Tim Wimer judge it all you want, I sell fords and drive them daily. The ecoboost technology is incredible, and by far the second best motor ford currently makes. It falls short only of the 6.7 diesel. But; 23 mpg, 365hp, 420 ft/lbs torque, and can tow 11,300 lbs... what is not to like. The turbos work seamlessly, and at only 1700rpm, they are at 90% of their torque curve. The truck is faster than a chevy v8 and a dodge hemi big horn. I know personally... I raced them in the 1/4 mile and won.
3 year(s) ago via
KEVEN ZIEGELT Dear Barricade, the engine is just an air pump. They beefed up the bottom end, I think I saw a 6 bolt main. Other than that,it is still an air pump. The Dodge Cummins is a 6 cylinder with a turbo and nobody ever worries about it being smaller than the other two V8 diesels.
3 year(s) ago via
Jaya Philip Thanks for the update
3 year(s) ago via Facebook
nn nnnn when is 2012 F150 Eco boost available
3 year(s) ago via
mmp Will EcoBoost make to the SVT Raptor?
3 year(s) ago via
nick the new chevy hd showed that the fords tail gate cracked when had full payload going over ditch simulation. whats up with that?
3 year(s) ago via
Barricade Not trying to sound like a big critic here, but I'm not sold on Ecoboost technology. Every test I've ever seen from a media source (not the manufacturers themselves) seems to show these direct injection turbo 4 and 6 cylinder engines, don't really get that great of gas mileage as they promise. I would bet on the 5.0 or the 6.2 in the F-150 being able to pull the same weighted trailer as the Ecoboost, and getting as good or better mileage than the Ecoboost engine too. Think of it this way: If you took a 300 pound football player and asked him to carry an 80 pound object for a mile, and then asked a 95 pound teenage girl to do the same thing, guess who is going to use more energy in doing the same task? That's how I look at the Ecoboost idea. A good concept, but I'm not convinced it actually works in the real world. I would stick with a 5.0 or the new 6.2
3 year(s) ago via
Dennis Murphy I'm going to bet on two reasons for no plowing - 1. The charge air cooler is right behind where most plows ride at, a snow plow would block air flow to the CAC. 2. EPAS - Electric power steering. This would probably kill the battery under prolonged use, since the alternator wouldn't be spinning at its rated charging speed.
3 year(s) ago via
Eric Nelson Why cant a plow be installed on the new f 150 and is the prob going to be fixed?
3 year(s) ago via Facebook
Mark Halliday Why was the 3.5l v6 selected rather than the 4.4l diesel. I think the diesel would have been better more torque and better mpg?
3 year(s) ago via Facebook
Tom Phillips So far i've enjoyed driving my f-150 with the ecoboost.
3 year(s) ago via Facebook
Christopher Crawford Shall we see a 2013 ecoboost based mustang with great handling? I think/hope so.... :-)
3 year(s) ago via Facebook
Liam Kelly Henry Ford Died today in 1947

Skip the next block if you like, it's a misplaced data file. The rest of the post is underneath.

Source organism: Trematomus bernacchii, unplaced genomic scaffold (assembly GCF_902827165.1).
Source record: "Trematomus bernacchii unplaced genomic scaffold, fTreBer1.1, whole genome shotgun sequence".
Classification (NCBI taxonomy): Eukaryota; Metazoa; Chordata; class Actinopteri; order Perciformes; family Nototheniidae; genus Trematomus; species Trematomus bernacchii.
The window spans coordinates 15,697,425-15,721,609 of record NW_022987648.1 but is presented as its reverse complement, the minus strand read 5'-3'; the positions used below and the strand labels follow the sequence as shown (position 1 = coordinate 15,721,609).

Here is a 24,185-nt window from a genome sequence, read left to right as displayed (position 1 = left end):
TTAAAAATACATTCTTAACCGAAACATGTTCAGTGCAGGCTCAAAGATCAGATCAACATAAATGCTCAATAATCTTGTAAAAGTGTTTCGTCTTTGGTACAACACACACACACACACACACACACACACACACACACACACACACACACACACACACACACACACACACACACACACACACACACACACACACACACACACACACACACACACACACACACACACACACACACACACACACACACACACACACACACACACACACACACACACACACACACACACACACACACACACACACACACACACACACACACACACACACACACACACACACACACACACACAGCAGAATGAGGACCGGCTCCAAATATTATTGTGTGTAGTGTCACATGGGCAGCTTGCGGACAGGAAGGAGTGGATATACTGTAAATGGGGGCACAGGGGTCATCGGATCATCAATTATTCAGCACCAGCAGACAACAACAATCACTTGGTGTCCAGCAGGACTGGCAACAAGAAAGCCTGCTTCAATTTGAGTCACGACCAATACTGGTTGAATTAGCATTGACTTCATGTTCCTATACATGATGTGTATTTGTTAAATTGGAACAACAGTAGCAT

3 year(s) ago via Facebook
Brad Shankin And the EGR coolers
3 year(s) ago via Facebook
Joey's Home Improvements Ford does rule, but I would ask him when is Ford gonna recall diesel fuel tanks in 03 to 10 super dutys, the lining is falling apart inside the tank, killing injectors in 6.0's, costing his future customers 4-7 thousand dollars to fix! WTF FORD!
3 year(s) ago via Facebook
Jean-Luc Cassanas Why not! But in french!please!
3 year(s) ago via Facebook
Bret Gundy Ford is #1
3 year(s) ago via Facebook
Denis Perković i agree ....... :))))
3 year(s) ago via Facebook
Mark Conrad FORD RULES
3 year(s) ago via Facebook
Christopher Crawford How about a "svo style" revival with a special ecoboost mustang for the 2013 model year. Lighter weight and descent gas mileage is a must! The 2.0 or 3.5 ecoboost would be fine as long as you keep the weight down. Give it the handling characteristics of the current boss 302 mustang and you will have a winnrer. I love the new 5.0 engine, but your currently missing a huge tuner/greener market for turbo mustangs......
3 year(s) ago via Facebook
Tj Allerdings stephen, two problems with that: 1. those diesel engines wont meet epa standards here 2. the european gallon is larger then the american
3 year(s) ago via Facebook
Butch Atkins We have very high emission regulations and government regulations that hinder the higher mileage here in the states
3 year(s) ago via Facebook
This discussion is missing your voice.

Your comment has been received and will be reviewed.
Thought of something else? Add another comment.
Comments are moderated in accordance with the
Ford Story Rules of Conduct.
Flickr
Josh Mishells  Ford F150 EcoBoost Challenge Event in Denver
2010 Ford F-150 SVT Raptor
2011 Ford F-150 EcoBoost truck 3.5L Engine
Louisville F-150 EcoBoost Challenge
Josh Mishells  Ford F150 EcoBoost Challenge Event in Denver
YouTube
BFT Buzz 2011 F-150 EcoBoost Dyno Torque Challenge
Ford F-150 New 6.2L V8 Engine
Mascot + Port-a-potty
Ford F-150 EcoBoost Torture Test Episode 6: Teardown
Mascot + Hotdog
Ford F-150 EcoBoost Teardown from NAIAS - Part 3
Promo Promo Promo
Register Now
SOCIAL NETWORKS
|
RSS
|
|
EVENTS
|
BLOGS
|
ABOUT